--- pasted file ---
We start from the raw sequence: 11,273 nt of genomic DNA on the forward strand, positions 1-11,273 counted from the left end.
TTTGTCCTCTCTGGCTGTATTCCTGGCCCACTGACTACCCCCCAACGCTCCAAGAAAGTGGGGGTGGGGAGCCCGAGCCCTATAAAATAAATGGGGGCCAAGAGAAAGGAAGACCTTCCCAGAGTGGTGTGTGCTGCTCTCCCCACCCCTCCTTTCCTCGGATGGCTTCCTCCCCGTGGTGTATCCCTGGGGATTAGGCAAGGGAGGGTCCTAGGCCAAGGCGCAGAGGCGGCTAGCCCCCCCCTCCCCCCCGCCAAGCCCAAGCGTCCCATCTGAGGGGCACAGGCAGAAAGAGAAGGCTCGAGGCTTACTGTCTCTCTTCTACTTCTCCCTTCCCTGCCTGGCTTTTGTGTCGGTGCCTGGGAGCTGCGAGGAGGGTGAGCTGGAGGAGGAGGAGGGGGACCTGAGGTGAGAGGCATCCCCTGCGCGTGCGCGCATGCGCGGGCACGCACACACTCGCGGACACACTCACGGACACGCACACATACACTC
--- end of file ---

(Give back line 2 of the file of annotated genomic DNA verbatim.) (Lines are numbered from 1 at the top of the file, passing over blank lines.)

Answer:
TTTGTCCTCTCTGGCTGTATTCCTGGCCCACTGACTACCCCCCAACGCTCCAAGAAAGTGGGGGTGGGGAGCCCGAGCCCTATAAAATAAATGGGGGCCAAGAGAAAGGAAGACCTTCCCAGAGTGGTGTGTGCTGCTCTCCCCACCCCTCCTTTCCTCGGATGGCTTCCTCCCCGTGGTGTATCCCTGGGGATTAGGCAAGGGAGGGTCCTAGGCCAAGGCGCAGAGGCGGCTAGCCCCCCCCTCCCCCCCGCCAAGCCCAAGCGTCCCATCTGAGGGGCACAGGCAGAAAGAGAAGGCTCGAGGCTTACTGTCTCTCTTCTACTTCTCCCTTCCCTGCCTGGCTTTTGTGTCGGTGCCTGGGAGCTGCGAGGAGGGTGAGCTGGAGGAGGAGGAGGGGGACCTGAGGTGAGAGGCATCCCCTGCGCGTGCGCGCATGCGCGGGCACGCACACACTCGCGGACACACTCACGGACACGCACACATACACTC